New blackleg resistance source found

Corteva Agriscience is incorporating a novel source of blackleg resistance into its canola varieties.

The new source of resistance is the result of a nine-year partnership with Agriculture Victoria, a state agriculture department in Australia.

“It was an opportunity to work with an organization that has a major issue with blackleg here in Australia,” said Steve Webb, head of external technology with Corteva.

The new source of resistance was discovered by using optimum haploid value (OHV) technology, an advanced breeding tool developed through the collaboration.

The tool helps accelerate breeding efforts by quickly finding desirable parental lines. Agriculture Victoria has a diverse collection of germplasm to mine for resistance traits.

The new trait was field tested in Australia, which has a serious problem with blackleg.

“It is performing extremely well in a very terrible environment with high disease pressure,” said Webb.

Corteva has licensed the technology and has incorporated it into its background breeding material.

The trait will soon be found in varieties sold under its Pioneer and Nexera brands once they have gone through the standard breeding program and variety registration process.

Clint Jurke, agronomy director with the Canola Council of Canada, welcomed the news of a new source of blackleg resistance developed in Australia, which is years ahead of Canada on working on that particular disease.

“Corteva pulling this from Australia is good news. We certainly welcome any new innovation in the blackleg space,” he said.

Blackleg was the number one disease in canola in the 1980s and 1990s but the introduction of resistance traits has knocked it down a couple of spots.

“It doesn’t cause widespread yield loss like sclerotinia, nor does it represent a huge threat to the canola industry like clubroot does,” said Jurke.

However, the disease has made a bit of a comeback over the last decade as it overcomes some of the existing resistance genes. It is now found in slightly less than 10 percent of canola plants on the Prairies.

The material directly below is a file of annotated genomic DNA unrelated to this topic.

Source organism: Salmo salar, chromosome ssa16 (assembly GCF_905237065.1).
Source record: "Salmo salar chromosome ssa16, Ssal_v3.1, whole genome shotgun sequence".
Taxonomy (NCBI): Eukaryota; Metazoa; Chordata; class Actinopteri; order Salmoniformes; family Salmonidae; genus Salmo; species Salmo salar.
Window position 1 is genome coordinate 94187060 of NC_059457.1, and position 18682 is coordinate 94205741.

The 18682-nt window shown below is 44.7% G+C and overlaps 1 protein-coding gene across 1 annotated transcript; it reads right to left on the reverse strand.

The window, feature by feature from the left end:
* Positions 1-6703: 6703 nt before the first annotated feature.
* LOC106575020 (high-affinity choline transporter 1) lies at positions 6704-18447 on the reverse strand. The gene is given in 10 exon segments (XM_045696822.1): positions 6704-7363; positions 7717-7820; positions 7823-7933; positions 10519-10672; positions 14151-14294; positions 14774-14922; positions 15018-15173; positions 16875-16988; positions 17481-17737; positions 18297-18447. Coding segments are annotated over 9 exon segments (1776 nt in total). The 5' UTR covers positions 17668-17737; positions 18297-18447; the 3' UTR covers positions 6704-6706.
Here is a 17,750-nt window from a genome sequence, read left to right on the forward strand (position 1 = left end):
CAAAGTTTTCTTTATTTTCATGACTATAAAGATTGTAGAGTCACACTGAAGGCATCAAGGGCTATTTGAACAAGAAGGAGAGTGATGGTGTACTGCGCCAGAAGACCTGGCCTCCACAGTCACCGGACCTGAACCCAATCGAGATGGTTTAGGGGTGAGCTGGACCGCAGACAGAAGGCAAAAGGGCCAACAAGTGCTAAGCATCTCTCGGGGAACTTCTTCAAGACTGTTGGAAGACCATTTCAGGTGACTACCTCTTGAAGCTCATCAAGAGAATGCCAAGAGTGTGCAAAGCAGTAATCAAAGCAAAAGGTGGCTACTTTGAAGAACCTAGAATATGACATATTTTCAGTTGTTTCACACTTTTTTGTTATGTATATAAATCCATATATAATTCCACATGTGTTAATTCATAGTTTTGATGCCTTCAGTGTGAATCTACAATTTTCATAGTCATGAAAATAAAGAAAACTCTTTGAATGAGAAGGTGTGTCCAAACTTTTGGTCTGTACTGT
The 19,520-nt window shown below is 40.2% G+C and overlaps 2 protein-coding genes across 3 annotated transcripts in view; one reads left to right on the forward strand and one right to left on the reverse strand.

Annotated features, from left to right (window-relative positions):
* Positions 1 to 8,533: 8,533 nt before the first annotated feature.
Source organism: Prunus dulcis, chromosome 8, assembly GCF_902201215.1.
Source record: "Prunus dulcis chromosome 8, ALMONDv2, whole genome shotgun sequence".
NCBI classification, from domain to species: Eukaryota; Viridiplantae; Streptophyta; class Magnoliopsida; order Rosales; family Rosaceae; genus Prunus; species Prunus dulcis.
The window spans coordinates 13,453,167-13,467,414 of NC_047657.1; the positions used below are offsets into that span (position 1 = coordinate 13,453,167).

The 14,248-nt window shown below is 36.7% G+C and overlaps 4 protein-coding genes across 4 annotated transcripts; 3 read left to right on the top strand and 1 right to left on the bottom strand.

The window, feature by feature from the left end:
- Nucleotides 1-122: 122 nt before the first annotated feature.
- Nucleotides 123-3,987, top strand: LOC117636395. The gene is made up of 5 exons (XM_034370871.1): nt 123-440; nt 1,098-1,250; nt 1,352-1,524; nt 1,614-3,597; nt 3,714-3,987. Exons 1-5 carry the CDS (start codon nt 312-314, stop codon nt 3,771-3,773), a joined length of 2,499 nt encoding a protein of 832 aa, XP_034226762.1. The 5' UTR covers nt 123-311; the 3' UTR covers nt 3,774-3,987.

“There is going to be some yield loss associated with that, but it’s not dramatic by any stretch,” said Jurke.

The industry wants to keep it that way by introducing new sources of resistance, such as the one Corteva has discovered.

He said the industry doesn’t want the disease to get out of control like it has in France and Australia.

On its website, Agriculture Victoria said blackleg is the most serious canola disease in the country. It temporarily wiped out Australia’s fledgling canola industry in the early 1970s.

Yield losses of 50 percent or more have been recorded some years in Australia. In some cases, losses have reached 90 percent when the fungus overcomes resistance in certain varieties.

Canadian canola growers have a new tool to help them keep the disease at bay. Labs are now able to identify what race of blackleg is present in a farmer’s field, which allows the grower to choose a line of canola resistant to that particular race.

The canola council’s top priority is to help growers protect their crops from succumbing to the disease, but there are also trade implications to keeping blackleg in check.

China has placed restrictions on imported Canadian canola over fears of introducing blackleg to its rapeseed crop.

“We do need to keep this disease down to a minimum just so that there are no threats to our external markets,” said Jurke.

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